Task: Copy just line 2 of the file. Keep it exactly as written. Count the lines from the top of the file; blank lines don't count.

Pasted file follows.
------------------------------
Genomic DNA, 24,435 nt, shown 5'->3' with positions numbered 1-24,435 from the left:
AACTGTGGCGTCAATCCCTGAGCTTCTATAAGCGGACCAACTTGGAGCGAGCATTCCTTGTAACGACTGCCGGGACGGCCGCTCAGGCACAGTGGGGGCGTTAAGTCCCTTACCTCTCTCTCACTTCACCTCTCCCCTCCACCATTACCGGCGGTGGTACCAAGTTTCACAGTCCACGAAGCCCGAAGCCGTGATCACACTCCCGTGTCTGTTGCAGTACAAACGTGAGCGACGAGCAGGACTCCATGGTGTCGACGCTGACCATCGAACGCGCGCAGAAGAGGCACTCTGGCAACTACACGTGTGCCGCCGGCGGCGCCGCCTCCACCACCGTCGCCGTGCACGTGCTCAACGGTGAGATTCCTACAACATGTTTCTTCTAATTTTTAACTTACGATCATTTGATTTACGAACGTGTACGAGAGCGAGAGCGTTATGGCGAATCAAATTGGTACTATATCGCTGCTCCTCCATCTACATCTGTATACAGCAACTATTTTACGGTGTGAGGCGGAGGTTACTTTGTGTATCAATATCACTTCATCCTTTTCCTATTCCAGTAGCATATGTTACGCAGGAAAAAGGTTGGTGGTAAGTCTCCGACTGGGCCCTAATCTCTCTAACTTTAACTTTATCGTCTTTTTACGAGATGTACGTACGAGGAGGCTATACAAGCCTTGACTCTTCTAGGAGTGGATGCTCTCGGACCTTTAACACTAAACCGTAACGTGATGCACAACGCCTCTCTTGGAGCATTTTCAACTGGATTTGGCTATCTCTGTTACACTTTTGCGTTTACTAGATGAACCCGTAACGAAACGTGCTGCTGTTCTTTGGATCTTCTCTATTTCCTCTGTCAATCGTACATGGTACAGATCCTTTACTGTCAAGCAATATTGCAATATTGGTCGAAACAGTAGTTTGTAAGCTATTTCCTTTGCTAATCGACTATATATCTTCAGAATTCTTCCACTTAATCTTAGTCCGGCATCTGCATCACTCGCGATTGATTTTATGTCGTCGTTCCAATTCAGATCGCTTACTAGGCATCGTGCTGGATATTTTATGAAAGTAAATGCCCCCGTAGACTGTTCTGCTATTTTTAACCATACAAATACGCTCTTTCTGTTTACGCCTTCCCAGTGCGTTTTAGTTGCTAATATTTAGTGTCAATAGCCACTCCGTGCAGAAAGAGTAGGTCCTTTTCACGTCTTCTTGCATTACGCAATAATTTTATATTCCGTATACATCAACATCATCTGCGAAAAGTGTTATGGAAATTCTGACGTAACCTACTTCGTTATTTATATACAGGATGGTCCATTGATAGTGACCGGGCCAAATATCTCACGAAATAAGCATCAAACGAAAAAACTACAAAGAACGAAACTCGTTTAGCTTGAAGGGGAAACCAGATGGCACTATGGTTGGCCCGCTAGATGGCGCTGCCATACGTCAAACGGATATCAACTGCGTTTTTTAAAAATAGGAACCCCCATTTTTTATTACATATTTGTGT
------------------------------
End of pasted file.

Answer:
AACTGTGGCGTCAATCCCTGAGCTTCTATAAGCGGACCAACTTGGAGCGAGCATTCCTTGTAACGACTGCCGGGACGGCCGCTCAGGCACAGTGGGGGCGTTAAGTCCCTTACCTCTCTCTCACTTCACCTCTCCCCTCCACCATTACCGGCGGTGGTACCAAGTTTCACAGTCCACGAAGCCCGAAGCCGTGATCACACTCCCGTGTCTGTTGCAGTACAAACGTGAGCGACGAGCAGGACTCCATGGTGTCGACGCTGACCATCGAACGCGCGCAGAAGAGGCACTCTGGCAACTACACGTGTGCCGCCGGCGGCGCCGCCTCCACCACCGTCGCCGTGCACGTGCTCAACGGTGAGATTCCTACAACATGTTTCTTCTAATTTTTAACTTACGATCATTTGATTTACGAACGTGTACGAGAGCGAGAGCGTTATGGCGAATCAAATTGGTACTATATCGCTGCTCCTCCATCTACATCTGTATACAGCAACTATTTTACGGTGTGAGGCGGAGGTTACTTTGTGTATCAATATCACTTCATCCTTTTCCTATTCCAGTAGCATATGTTACGCAGGAAAAAGGTTGGTGGTAAGTCTCCGACTGGGCCCTAATCTCTCTAACTTTAACTTTATCGTCTTTTTACGAGATGTACGTACGAGGAGGCTATACAAGCCTTGACTCTTCTAGGAGTGGATGCTCTCGGACCTTTAACACTAAACCGTAACGTGATGCACAACGCCTCTCTTGGAGCATTTTCAACTGGATTTGGCTATCTCTGTTACACTTTTGCGTTTACTAGATGAACCCGTAACGAAACGTGCTGCTGTTCTTTGGATCTTCTCTATTTCCTCTGTCAATCGTACATGGTACAGATCCTTTACTGTCAAGCAATATTGCAATATTGGTCGAAACAGTAGTTTGTAAGCTATTTCCTTTGCTAATCGACTATATATCTTCAGAATTCTTCCACTTAATCTTAGTCCGGCATCTGCATCACTCGCGATTGATTTTATGTCGTCGTTCCAATTCAGATCGCTTACTAGGCATCGTGCTGGATATTTTATGAAAGTAAATGCCCCCGTAGACTGTTCTGCTATTTTTAACCATACAAATACGCTCTTTCTGTTTACGCCTTCCCAGTGCGTTTTAGTTGCTAATATTTAGTGTCAATAGCCACTCCGTGCAGAAAGAGTAGGTCCTTTTCACGTCTTCTTGCATTACGCAATAATTTTATATTCCGTATACATCAACATCATCTGCGAAAAGTGTTATGGAAATTCTGACGTAACCTACTTCGTTATTTATATACAGGATGGTCCATTGATAGTGACCGGGCCAAATATCTCACGAAATAAGCATCAAACGAAAAAACTACAAAGAACGAAACTCGTTTAGCTTGAAGGGGAAACCAGATGGCACTATGGTTGGCCCGCTAGATGGCGCTGCCATACGTCAAACGGATATCAACTGCGTTTTTTAAAAATAGGAACCCCCATTTTTTATTACATATTTGTGT